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Doc Sara
Doc Sara, Veterinarian
Category: Dog Veterinary
Satisfied Customers: 952
Experience:  I am a dog and cat veterinarian with a lifetime of experience in our family veterinary hospital.
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My pup Dottie has gh liver enzymes she went from 300 to 600

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My pup Dottie has high liver enzymes she went from 300 to 600 hundred in one month she is a full blooded Dal .i suspected she had thyoroid issues and i eas correct currently she is on Thyroxine tabs 0.6mg x 2 every 12 hrs my concer is Copper Strorage i have contacted the breeder and she does not have that concern in her blood line. However Dottie is back to being a healthy Dal since her meds due to thyroid has brought her back to healthy weight and great coat and hardly any skin issues.
Why would copper storage be the issue with her liver.
Submitted: 10 months ago.
Category: Dog Veterinary
Expert:  Doc Sara replied 9 months ago.

Hi there, I'm Dr. Sara. I'm a licensed veterinarian who works exclusively with dogs and cats. I'm sorry to hear that you are concerned about Dottie but I'm very glad to hear that she's improved with the thyroid supplement.

The most commonly measured liver enzymes in dogs (ALT and ALP) are very nonspecific, meaning that abnormalities in these enzymes can be caused by a very wide variety of clinical diseases ranging from benign reactive inflammation to infections to cancers. There are so many different things that can cause one of these liver enzymes to go up that usually we don't launch into a full work up right away, as many of the causes are quite benign. Some vets will begin by simply putting the pet on a liver supplement, treating any other conditions that are obvious, and possibly discontinuing any medications that the pet is on that might be contributing. If the liver enzymes are very high, the pet seems ill otherwise, or the owner is really driven to get a diagnosis, then the next steps would be to X-ray and ultrasound that belly, run a bile acids test to check the liver function, and potentially sample the liver either non-invasively with a fine needle aspirate or an actual liver biopsy. Copper storage disease is truly a rare condition (in 10+ years of practice I've never diagnosed one) that requires a biopsy to confirm. If a pet is doing well, acting normally, eating and drinking normally, and has mild to moderate liver enzyme elevations, then there are a whole lot of other conditions and diseases that are far more likely than a copper storage issue.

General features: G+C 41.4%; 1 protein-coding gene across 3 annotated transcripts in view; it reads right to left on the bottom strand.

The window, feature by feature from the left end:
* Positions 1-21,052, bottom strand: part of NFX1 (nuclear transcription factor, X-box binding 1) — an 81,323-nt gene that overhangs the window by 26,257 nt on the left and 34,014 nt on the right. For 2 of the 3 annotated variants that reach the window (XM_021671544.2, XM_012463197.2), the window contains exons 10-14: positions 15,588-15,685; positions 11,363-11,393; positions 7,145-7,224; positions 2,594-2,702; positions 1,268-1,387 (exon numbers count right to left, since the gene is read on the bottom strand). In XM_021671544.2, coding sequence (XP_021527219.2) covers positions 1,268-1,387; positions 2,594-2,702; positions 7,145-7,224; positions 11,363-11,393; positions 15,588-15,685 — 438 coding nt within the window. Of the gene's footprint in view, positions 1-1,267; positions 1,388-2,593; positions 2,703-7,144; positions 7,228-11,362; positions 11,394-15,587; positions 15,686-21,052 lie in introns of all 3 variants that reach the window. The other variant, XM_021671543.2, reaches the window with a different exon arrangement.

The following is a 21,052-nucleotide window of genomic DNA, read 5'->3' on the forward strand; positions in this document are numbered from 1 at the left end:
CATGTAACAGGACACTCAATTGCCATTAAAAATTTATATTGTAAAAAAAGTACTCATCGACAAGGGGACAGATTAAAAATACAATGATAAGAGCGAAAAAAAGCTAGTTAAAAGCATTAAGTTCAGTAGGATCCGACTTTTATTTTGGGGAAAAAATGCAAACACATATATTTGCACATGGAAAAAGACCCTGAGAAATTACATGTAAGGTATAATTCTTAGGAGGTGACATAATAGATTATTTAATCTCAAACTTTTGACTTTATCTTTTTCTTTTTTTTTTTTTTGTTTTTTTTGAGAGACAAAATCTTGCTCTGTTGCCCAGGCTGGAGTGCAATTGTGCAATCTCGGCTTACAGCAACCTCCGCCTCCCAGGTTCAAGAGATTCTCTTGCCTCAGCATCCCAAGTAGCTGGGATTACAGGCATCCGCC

Please let me know what other questions I can handle for you.

~Dr. Sara

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Expert:  Doc Sara replied 9 months ago.
Hi,
I'm just following up on our conversation about Dottie. How is everything going?
Doc Sara

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